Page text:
Offset cal – text – overview

A closer look (left coupon on the top):

Offset cal - text detail
Offset cal – text detail

LightBurn linearly interpolates between table entries of offset values at specific speeds, so you must fill in several lines to give it something to munch on. The top text came from an offset table with two entries at 400 and 500 mm/s, which obviously wasn’t quite sufficient. The bottom text comes from a three-entry table:

LightBurn scan offset table
LightBurn scan offset table

Which produces a better result, even at 500 mm/s and 20% power (12 W) on scrap acrylic:

Close Gate - test acrylic - overview
Close Gate – test acrylic – overview

A closer look:

Close Gate - test acrylic - detail
Close Gate – test acrylic – detail

Much better!

Garden Cart Handle Pivot

For reasons not relevant here, I was tapped to replace the plastic parts attaching the handle to a garden cart:

Garden Cart - handle attachment
Garden Cart – handle attachment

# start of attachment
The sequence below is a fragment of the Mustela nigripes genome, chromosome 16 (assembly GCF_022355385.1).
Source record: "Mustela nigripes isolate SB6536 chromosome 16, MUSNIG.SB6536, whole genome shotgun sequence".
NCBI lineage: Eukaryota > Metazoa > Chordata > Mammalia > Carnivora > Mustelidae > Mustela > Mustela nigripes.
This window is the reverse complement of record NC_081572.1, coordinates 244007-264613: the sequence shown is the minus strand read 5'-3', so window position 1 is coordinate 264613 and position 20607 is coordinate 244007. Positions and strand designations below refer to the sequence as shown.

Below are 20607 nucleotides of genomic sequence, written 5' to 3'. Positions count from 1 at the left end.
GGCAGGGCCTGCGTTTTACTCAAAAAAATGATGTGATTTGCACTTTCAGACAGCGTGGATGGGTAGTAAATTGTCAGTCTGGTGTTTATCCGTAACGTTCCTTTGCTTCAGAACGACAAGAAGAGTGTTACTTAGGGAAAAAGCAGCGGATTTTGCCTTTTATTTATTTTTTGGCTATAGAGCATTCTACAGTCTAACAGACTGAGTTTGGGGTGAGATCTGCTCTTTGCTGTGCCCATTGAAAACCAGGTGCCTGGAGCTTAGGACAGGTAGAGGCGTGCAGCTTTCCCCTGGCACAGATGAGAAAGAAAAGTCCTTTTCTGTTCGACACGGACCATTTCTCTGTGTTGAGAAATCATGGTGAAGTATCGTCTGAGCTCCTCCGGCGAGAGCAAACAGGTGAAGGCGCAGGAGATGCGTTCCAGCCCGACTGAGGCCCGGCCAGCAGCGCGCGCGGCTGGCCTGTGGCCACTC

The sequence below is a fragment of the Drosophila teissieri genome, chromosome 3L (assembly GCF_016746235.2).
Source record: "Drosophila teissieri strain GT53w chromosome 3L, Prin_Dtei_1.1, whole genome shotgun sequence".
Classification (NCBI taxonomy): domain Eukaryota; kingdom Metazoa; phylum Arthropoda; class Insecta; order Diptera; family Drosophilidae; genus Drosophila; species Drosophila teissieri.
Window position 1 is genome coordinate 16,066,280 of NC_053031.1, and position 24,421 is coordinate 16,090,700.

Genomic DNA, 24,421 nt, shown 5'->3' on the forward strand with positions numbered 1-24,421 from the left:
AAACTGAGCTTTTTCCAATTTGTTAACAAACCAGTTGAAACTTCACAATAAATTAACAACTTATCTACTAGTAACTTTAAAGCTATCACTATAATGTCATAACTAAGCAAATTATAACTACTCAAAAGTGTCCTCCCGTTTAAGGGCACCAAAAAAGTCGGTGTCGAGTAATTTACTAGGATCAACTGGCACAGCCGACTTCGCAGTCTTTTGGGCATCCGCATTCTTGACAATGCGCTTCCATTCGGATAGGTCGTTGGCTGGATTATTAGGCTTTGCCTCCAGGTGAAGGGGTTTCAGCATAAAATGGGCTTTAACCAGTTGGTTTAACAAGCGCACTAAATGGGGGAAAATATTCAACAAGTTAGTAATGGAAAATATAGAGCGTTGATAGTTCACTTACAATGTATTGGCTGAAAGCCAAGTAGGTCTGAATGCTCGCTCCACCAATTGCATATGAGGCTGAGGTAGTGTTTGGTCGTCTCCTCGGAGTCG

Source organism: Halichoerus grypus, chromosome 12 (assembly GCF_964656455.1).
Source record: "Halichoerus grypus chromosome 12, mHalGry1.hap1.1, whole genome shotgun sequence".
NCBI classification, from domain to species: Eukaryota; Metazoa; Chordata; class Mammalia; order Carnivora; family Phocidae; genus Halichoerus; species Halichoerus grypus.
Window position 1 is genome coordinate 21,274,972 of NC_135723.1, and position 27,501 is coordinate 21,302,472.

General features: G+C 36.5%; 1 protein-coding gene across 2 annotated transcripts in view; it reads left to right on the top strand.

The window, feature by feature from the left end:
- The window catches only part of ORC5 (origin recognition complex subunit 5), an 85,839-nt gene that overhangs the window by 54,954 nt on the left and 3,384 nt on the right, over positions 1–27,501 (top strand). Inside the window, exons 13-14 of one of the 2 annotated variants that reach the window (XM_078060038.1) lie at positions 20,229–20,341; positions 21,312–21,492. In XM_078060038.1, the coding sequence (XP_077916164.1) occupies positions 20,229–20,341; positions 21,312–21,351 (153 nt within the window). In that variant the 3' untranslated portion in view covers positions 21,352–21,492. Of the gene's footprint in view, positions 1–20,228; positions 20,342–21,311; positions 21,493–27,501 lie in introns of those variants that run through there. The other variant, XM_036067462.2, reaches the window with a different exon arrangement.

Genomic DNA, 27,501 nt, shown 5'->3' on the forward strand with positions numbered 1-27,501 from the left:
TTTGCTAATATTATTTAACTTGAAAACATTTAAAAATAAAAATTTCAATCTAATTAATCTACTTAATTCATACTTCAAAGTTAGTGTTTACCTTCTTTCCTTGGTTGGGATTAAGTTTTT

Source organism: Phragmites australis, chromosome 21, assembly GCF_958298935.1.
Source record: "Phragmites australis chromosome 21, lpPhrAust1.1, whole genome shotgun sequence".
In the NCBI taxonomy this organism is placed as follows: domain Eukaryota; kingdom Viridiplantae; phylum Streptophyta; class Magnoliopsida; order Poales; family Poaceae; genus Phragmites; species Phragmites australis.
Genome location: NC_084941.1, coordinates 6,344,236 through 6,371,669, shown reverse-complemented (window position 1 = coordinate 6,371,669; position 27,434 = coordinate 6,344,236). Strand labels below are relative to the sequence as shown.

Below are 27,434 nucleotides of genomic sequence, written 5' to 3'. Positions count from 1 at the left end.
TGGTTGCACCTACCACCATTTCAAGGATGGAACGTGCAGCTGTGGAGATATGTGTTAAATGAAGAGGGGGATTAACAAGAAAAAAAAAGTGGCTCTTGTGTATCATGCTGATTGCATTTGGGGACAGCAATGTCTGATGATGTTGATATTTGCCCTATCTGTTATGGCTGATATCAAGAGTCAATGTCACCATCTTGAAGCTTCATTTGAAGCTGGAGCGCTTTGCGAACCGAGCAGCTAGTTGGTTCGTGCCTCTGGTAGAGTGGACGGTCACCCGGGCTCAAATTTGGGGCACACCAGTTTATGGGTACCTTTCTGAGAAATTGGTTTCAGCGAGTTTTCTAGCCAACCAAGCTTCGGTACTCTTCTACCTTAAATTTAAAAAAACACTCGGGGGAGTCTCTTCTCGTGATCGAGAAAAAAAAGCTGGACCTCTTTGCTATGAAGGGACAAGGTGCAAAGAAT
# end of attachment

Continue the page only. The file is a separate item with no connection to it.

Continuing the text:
The owner tried to contact the “manufacturer” to no avail; repair parts are simply not available, even if the name painted on the cart had a meaningful relationship to anything else.

Well, I can fix that:

Garden Cart - handle repair parts
Garden Cart – handle repair parts

Fortunately, another cart in the fleet provided the missing bits so I could reverse-engineer their measurements.

The solid model looks about like you’d expect:

Garden Cart Handle - show view
Garden Cart Handle – show view

Printing the two halves with those nice (yellow) bosses in place wasn’t feasible. They were exactly 1 inch in diameter, so I just parted two cookies from the end of a stout acetal rod after drilling a hole for the 2-¼ inch 5/16-18 bolt.

The two pieces took nigh onto three hours with five perimeters and 50% infill:

Garden Cart Handle - slicer preview
Garden Cart Handle – slicer preview

While delivering and installing the parts, I got volunteered to haul plants to cars with one of the carts during the upcoming Spring Plant Sale. That’ll teach me to stay in the Basement Shop …